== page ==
Late last month, the U.S. District for the Northern District of California denied Google’s motion to dismiss a putative class action alleging that the company accessed and used data transmitted through unencrypted Wi-Fi signals (Re Google Inc. Street View Electronic Communications Litigation). Google acquired the data through its Google Street View program, which relied on specially designed Google Street View vehicles to acquire 360° panoramic images of streets across the United States, Canada and other countries. These Google Street View vehicles also featured advanced technology that allowed them to access and store data transmitted through unencrypted Wi-Fi signals.
Ultimately, Google’s motion to dismiss the Plaintiffs’ claims that it violated the federal Wiretap Act was denied. Of particular interest was the court’s interpretation of the statute with respect to Wi-Fi signals. While the Wiretap Act prohibits intentionally intercepting certain electronic communication, the statute provides an exemption for communications that are “readily accessible to the general public”. In considering the applicable provision, which predates the ubiquity of wireless internet technology, the Court compared Wi-Fi technology to that of cellular phones. Specifically, while both use radio waves to transmit communication, both are intended to be private. Ultimately, therefore, the Court found that the plaintiffs’ pleading supported a claim that communications sent via Wi-Fi technology were not “readily accessible to the general public”.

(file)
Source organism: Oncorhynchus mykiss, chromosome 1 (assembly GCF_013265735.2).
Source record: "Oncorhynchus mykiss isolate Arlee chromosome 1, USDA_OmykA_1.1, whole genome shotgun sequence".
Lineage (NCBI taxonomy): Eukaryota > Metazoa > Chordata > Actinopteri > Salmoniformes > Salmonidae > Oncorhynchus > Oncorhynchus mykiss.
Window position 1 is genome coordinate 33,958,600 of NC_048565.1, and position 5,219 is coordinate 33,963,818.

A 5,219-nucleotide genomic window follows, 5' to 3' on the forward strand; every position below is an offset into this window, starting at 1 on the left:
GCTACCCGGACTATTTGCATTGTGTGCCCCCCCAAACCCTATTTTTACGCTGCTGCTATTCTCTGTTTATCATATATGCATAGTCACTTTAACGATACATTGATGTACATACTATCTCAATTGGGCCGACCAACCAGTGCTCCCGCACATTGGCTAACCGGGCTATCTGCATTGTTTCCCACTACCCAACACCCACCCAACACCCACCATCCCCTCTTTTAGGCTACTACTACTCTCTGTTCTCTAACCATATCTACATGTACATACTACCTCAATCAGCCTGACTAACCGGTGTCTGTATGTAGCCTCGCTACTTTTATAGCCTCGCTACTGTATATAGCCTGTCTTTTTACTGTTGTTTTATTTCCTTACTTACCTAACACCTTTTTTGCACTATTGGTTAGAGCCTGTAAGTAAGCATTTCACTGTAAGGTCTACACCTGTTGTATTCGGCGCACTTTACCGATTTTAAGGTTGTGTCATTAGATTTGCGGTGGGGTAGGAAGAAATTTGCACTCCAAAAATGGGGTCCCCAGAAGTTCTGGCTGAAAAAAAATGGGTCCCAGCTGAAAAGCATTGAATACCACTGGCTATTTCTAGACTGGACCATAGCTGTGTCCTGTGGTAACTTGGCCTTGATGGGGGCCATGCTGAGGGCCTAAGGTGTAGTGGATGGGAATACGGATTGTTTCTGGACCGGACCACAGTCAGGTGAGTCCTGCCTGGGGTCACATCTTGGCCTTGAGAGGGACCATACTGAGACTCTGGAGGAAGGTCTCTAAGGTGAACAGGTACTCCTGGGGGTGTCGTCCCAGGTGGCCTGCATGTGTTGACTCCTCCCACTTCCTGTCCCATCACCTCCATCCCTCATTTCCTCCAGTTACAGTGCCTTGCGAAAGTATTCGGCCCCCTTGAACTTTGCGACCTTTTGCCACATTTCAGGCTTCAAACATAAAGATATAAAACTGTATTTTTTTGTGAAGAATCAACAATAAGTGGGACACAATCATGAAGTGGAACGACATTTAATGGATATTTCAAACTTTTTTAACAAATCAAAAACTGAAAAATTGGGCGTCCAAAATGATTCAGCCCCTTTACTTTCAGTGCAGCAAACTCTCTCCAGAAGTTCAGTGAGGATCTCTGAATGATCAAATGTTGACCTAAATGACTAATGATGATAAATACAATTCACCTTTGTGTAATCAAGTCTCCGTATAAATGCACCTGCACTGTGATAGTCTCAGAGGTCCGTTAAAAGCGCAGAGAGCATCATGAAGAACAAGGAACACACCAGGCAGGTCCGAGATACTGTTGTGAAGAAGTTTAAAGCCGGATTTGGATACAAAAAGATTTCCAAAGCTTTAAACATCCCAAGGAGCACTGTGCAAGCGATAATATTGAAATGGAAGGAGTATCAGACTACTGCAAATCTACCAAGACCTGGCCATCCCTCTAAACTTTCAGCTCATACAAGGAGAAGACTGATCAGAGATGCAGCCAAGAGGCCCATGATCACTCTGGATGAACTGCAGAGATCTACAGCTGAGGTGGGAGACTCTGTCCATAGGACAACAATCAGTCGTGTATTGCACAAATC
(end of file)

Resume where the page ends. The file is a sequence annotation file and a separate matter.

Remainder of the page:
Google quickly indicated that it will appeal the ruling. The widespread use of unencrypted Wi-Fi signals ensures that this case will be closely watched as it progresses.